Len McCluskey tells Corbyn it would be ‘electoral suicide’ to back a second referendum and copying the anti-Brexit Lib Dems will only ‘pump poison‘ into British politics

Union chief Len McCluskey today warned not to make Labour a pro-Remain party as the snaffle their voters and lead in a shock new election poll.

The Unite general secretary said a second referendum would only ‘pump more poison‘ into Britain and a lurch towards one would be ‘electorally suicidal‘.

He also urged Mr Corbyn to ignore ‘Remain zealots‘ after ‘pointless‘ because the party would lose dozens of MPs in the north and Midlands. 

Writing for he said: ‘There is absolutely no route to a Labour victory as a Remain party.

‘A further referendum will only pump more venom into the body politic. So then we are left with simply cancelling Brexit. For Labour to embrace such a position would be not just electorally suicidal, it would represent a profound rupture in our movement‘s democratic traditions‘.

He added: ‘There is no way round it – leading the charge for Remain and relying on returning Lib Dem or Green voters, rather than continuing to respect the referendum result, will see Labour losing dozens of constituencies it has held since World War Two and longer, and put key marginals we must win way out of reach‘. 

Mr McCluskey recently accused Mr Corbyn‘s deputy leader Tom Watson of plotting to throw him out of office if Labour doesn‘t come out for remain.

Labour and the Tories were hit by an opinion poll bombshell last night in the wake of their EU election humiliation.

A survey of how Britons might vote in a general election showed the main political parties in joint third place – behind the pro-Remain Lib Dems and Nigel Farage‘s Brexit Party.

Barnier: Brexit is about ‘nostalgia‘ 

Michel Barnier sparked fury yesterday by claiming ‘typically British‘ nostalgia for the Empire was behind the Brexit vote.

The EU negotiator said Britons felt ‘abandoned‘ by cuts, and suggested City figures wanted to leave because they did not like EU rules.

In an interview with the New York Review of Books he said Leavers voted for ‘the hope for a return to a powerful global Britain, nostalgia for the past – nostalgia serves no purpose in politics‘.

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Last night, former Tory leader Iain Duncan Smith told the Daily Mail: ‘Michel Barnier is fundamentally wrong. If anything, it‘s nostalgia for proper democracy.‘

And Jacob Rees-Mogg insisted that Leave voters stood for ‘self government, audited financial statements and the accountability of bureaucrats‘. 

Sir Vince Cable‘s Liberal Democrats garnered 24 per cent – their best showing for years, according to the YouGov survey. Close behind was Nigel Farage‘s Brexit Party with 22 per cent – even though it has only been in existence for six weeks.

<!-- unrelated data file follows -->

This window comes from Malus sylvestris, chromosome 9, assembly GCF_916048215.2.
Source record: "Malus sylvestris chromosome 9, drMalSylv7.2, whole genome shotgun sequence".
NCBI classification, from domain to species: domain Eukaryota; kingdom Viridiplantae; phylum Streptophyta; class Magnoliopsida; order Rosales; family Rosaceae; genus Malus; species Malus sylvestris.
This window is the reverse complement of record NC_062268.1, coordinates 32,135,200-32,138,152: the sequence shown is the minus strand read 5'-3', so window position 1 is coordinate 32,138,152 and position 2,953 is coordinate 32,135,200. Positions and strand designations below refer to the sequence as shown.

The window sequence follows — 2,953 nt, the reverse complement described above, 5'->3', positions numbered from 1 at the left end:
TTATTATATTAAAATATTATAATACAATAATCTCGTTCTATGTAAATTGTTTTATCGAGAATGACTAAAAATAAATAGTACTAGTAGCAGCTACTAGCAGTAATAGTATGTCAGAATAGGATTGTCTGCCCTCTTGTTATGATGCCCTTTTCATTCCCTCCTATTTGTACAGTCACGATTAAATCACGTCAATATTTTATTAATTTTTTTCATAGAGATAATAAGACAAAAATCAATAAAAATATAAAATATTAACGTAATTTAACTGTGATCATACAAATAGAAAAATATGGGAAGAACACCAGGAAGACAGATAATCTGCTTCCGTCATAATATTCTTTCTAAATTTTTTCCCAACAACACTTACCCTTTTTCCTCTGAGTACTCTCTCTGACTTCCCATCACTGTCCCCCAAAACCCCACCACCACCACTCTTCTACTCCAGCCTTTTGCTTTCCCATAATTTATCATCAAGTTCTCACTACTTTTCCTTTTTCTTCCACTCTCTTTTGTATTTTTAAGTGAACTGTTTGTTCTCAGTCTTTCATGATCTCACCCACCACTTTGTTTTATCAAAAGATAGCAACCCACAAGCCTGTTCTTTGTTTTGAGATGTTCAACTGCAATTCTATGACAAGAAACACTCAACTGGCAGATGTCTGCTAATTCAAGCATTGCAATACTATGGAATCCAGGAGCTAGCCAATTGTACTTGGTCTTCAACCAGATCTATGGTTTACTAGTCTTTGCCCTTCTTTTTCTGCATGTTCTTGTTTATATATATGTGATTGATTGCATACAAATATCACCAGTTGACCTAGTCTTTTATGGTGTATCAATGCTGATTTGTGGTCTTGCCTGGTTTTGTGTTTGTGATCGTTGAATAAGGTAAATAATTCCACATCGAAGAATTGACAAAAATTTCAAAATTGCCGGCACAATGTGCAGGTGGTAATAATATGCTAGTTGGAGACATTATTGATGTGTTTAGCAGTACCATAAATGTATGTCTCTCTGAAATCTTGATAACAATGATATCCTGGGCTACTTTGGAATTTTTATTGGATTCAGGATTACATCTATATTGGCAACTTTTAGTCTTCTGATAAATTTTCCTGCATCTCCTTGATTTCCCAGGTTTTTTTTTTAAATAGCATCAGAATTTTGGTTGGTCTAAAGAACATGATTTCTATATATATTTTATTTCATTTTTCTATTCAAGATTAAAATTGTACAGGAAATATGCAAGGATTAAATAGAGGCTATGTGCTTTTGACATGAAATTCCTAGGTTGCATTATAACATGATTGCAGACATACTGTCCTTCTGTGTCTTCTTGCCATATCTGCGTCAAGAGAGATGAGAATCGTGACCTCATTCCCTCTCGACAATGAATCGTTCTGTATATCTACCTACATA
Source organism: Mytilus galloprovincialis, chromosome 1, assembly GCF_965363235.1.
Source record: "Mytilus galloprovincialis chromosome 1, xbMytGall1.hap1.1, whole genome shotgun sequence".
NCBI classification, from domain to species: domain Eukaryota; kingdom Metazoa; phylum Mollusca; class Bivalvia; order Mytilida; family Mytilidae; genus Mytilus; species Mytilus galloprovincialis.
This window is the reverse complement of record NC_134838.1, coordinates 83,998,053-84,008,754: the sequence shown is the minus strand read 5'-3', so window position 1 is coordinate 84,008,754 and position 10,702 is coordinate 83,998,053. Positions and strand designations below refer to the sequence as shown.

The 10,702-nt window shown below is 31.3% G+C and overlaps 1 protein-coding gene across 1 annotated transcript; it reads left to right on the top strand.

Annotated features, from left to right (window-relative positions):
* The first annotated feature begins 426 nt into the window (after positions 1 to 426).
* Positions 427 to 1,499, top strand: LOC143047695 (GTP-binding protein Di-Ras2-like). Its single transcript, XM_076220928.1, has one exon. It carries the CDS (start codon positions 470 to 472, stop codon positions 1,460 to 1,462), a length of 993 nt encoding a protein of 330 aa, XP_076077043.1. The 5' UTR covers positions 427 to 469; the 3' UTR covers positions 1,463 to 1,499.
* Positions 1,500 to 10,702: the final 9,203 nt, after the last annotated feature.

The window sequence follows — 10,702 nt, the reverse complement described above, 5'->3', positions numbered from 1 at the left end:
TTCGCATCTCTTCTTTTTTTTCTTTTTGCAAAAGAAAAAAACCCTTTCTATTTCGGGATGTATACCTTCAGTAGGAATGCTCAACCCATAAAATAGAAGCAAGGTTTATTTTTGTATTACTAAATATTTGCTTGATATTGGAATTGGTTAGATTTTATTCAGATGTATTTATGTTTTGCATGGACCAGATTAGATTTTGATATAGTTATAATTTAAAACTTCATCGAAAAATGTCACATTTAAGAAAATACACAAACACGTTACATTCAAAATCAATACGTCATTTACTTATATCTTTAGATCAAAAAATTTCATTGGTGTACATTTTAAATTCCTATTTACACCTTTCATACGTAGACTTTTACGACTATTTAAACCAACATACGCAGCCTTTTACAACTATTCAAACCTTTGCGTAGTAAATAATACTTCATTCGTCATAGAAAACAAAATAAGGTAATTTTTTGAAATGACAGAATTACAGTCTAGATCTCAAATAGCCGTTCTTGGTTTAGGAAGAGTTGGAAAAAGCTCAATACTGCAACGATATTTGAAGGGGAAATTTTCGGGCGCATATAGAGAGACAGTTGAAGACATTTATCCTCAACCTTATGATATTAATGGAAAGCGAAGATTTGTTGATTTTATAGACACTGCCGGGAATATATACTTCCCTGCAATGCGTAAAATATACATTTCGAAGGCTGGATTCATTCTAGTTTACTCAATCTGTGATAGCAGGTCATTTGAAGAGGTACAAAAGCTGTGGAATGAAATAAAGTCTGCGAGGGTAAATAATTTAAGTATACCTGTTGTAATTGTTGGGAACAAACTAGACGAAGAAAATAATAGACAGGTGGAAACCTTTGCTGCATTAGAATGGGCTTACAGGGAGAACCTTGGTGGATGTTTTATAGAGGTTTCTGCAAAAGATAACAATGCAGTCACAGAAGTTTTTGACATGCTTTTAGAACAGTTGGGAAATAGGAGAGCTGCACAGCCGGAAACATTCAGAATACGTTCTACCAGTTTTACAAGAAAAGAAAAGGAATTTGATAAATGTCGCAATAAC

However, the Conservatives and Labour were tied on an unprecedented 19 per cent. The Lib Dems came second in last week‘s European Parliament elections after attracting the support of hundreds of thousands of Remain-supporting Labour voters angry at their party‘s equivocal stance on a second Brexit referendum. The Brexit Party came top, punishing Theresa May‘s party for failing to deliver Britain‘s departure from the EU.

Its strong showing in the poll indicates that millions of people would also consider voting for them at Westminster.

The survey for The Times revealed the depth of the crisis the main parties face in the wake of the deadlock over Mrs May‘s Brexit deal.

It was the first time the Lib Dems have topped a poll since 2010, with Nick Clegg as leader. The Greens were behind the two main parties on 8 points.

Anthony Wells, of pollsters YouGov, told The Times it was unheard of for two challenger parties to take the top places in a voting intention poll.

Mr Corbyn deepened Labour‘s Brexit woes last night as he said a second referendum was ‘some way off‘.

Speaking in Dublin, he resisted pressure to begin campaigning for a public vote.

He said the only way to break the deadlock would be a general election or a second referendum after negotiating a softer Brexit deal.

And Mr Corbyn would not say definitively that remaining in the EU would be on the ballot paper in a public vote.

He said: ‘We don‘t back a rerun of 2016. That happened. That is gone. If Parliament comes to an agreement, then it‘s reasonable, and if Parliament wishes it, there should be a public vote on it but that is some way off.‘

The Labour leader is under pressure from John McDonnell and Diane Abbott to back a second vote. But others on the Left oppose it.